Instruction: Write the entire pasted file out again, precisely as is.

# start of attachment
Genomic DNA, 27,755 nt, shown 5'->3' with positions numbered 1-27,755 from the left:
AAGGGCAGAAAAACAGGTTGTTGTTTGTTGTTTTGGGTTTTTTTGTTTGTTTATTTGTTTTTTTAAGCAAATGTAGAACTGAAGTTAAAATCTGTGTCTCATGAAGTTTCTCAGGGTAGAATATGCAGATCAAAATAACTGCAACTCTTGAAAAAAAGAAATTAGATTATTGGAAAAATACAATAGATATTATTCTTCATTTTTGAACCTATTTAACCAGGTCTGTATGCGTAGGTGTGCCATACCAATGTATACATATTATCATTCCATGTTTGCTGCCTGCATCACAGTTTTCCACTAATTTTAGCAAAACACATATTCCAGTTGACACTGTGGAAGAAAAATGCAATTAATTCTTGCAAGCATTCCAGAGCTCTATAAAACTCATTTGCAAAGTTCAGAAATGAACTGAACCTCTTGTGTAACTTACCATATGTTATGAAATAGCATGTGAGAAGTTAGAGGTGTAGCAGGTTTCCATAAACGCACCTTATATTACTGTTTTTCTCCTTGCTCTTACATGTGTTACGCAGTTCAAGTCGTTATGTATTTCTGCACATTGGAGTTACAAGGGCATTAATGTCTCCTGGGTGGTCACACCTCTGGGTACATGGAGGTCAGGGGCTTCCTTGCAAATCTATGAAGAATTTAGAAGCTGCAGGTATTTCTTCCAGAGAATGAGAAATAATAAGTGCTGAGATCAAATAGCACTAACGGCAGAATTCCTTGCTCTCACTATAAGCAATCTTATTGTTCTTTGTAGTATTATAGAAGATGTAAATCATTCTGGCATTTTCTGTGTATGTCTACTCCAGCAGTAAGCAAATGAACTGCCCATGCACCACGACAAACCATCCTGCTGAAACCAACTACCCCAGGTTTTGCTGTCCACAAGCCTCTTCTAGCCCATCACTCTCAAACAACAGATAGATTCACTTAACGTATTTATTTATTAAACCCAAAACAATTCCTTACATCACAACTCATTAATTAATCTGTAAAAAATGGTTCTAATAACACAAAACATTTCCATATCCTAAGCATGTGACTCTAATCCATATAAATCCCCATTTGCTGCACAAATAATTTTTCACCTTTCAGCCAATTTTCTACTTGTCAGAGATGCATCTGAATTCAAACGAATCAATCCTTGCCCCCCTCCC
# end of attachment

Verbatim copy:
Genomic DNA, 27,755 nt, shown 5'->3' with positions numbered 1-27,755 from the left:
AAGGGCAGAAAAACAGGTTGTTGTTTGTTGTTTTGGGTTTTTTTGTTTGTTTATTTGTTTTTTTAAGCAAATGTAGAACTGAAGTTAAAATCTGTGTCTCATGAAGTTTCTCAGGGTAGAATATGCAGATCAAAATAACTGCAACTCTTGAAAAAAAGAAATTAGATTATTGGAAAAATACAATAGATATTATTCTTCATTTTTGAACCTATTTAACCAGGTCTGTATGCGTAGGTGTGCCATACCAATGTATACATATTATCATTCCATGTTTGCTGCCTGCATCACAGTTTTCCACTAATTTTAGCAAAACACATATTCCAGTTGACACTGTGGAAGAAAAATGCAATTAATTCTTGCAAGCATTCCAGAGCTCTATAAAACTCATTTGCAAAGTTCAGAAATGAACTGAACCTCTTGTGTAACTTACCATATGTTATGAAATAGCATGTGAGAAGTTAGAGGTGTAGCAGGTTTCCATAAACGCACCTTATATTACTGTTTTTCTCCTTGCTCTTACATGTGTTACGCAGTTCAAGTCGTTATGTATTTCTGCACATTGGAGTTACAAGGGCATTAATGTCTCCTGGGTGGTCACACCTCTGGGTACATGGAGGTCAGGGGCTTCCTTGCAAATCTATGAAGAATTTAGAAGCTGCAGGTATTTCTTCCAGAGAATGAGAAATAATAAGTGCTGAGATCAAATAGCACTAACGGCAGAATTCCTTGCTCTCACTATAAGCAATCTTATTGTTCTTTGTAGTATTATAGAAGATGTAAATCATTCTGGCATTTTCTGTGTATGTCTACTCCAGCAGTAAGCAAATGAACTGCCCATGCACCACGACAAACCATCCTGCTGAAACCAACTACCCCAGGTTTTGCTGTCCACAAGCCTCTTCTAGCCCATCACTCTCAAACAACAGATAGATTCACTTAACGTATTTATTTATTAAACCCAAAACAATTCCTTACATCACAACTCATTAATTAATCTGTAAAAAATGGTTCTAATAACACAAAACATTTCCATATCCTAAGCATGTGACTCTAATCCATATAAATCCCCATTTGCTGCACAAATAATTTTTCACCTTTCAGCCAATTTTCTACTTGTCAGAGATGCATCTGAATTCAAACGAATCAATCCTTGCCCCCCTCCC